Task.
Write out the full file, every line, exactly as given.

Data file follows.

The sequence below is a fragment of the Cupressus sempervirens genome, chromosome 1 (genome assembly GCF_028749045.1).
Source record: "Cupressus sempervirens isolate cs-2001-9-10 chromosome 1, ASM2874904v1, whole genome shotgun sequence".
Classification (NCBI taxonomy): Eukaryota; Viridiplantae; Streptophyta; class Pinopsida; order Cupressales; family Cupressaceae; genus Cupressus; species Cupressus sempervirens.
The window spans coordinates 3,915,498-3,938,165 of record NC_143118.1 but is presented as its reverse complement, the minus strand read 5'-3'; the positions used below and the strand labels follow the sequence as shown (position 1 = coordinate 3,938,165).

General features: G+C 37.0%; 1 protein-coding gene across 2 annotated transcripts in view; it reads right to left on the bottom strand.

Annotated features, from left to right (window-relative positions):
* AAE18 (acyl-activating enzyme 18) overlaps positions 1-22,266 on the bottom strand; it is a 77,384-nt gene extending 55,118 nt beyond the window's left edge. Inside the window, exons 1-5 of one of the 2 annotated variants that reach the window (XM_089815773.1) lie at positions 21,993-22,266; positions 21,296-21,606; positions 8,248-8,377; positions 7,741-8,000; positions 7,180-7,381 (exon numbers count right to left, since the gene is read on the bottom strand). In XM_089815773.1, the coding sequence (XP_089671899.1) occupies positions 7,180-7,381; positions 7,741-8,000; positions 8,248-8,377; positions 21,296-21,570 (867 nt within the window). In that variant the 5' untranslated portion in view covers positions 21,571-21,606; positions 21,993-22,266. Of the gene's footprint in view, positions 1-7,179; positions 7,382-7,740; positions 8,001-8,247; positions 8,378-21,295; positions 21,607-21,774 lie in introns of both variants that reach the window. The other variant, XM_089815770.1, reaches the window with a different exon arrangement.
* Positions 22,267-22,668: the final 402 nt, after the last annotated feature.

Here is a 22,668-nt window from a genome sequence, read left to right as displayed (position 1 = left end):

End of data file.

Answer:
The sequence below is a fragment of the Cupressus sempervirens genome, chromosome 1 (genome assembly GCF_028749045.1).
Source record: "Cupressus sempervirens isolate cs-2001-9-10 chromosome 1, ASM2874904v1, whole genome shotgun sequence".
Classification (NCBI taxonomy): Eukaryota; Viridiplantae; Streptophyta; class Pinopsida; order Cupressales; family Cupressaceae; genus Cupressus; species Cupressus sempervirens.
The window spans coordinates 3,915,498-3,938,165 of record NC_143118.1 but is presented as its reverse complement, the minus strand read 5'-3'; the positions used below and the strand labels follow the sequence as shown (position 1 = coordinate 3,938,165).

General features: G+C 37.0%; 1 protein-coding gene across 2 annotated transcripts in view; it reads right to left on the bottom strand.

Annotated features, from left to right (window-relative positions):
* AAE18 (acyl-activating enzyme 18) overlaps positions 1-22,266 on the bottom strand; it is a 77,384-nt gene extending 55,118 nt beyond the window's left edge. Inside the window, exons 1-5 of one of the 2 annotated variants that reach the window (XM_089815773.1) lie at positions 21,993-22,266; positions 21,296-21,606; positions 8,248-8,377; positions 7,741-8,000; positions 7,180-7,381 (exon numbers count right to left, since the gene is read on the bottom strand). In XM_089815773.1, the coding sequence (XP_089671899.1) occupies positions 7,180-7,381; positions 7,741-8,000; positions 8,248-8,377; positions 21,296-21,570 (867 nt within the window). In that variant the 5' untranslated portion in view covers positions 21,571-21,606; positions 21,993-22,266. Of the gene's footprint in view, positions 1-7,179; positions 7,382-7,740; positions 8,001-8,247; positions 8,378-21,295; positions 21,607-21,774 lie in introns of both variants that reach the window. The other variant, XM_089815770.1, reaches the window with a different exon arrangement.
* Positions 22,267-22,668: the final 402 nt, after the last annotated feature.

Here is a 22,668-nt window from a genome sequence, read left to right as displayed (position 1 = left end):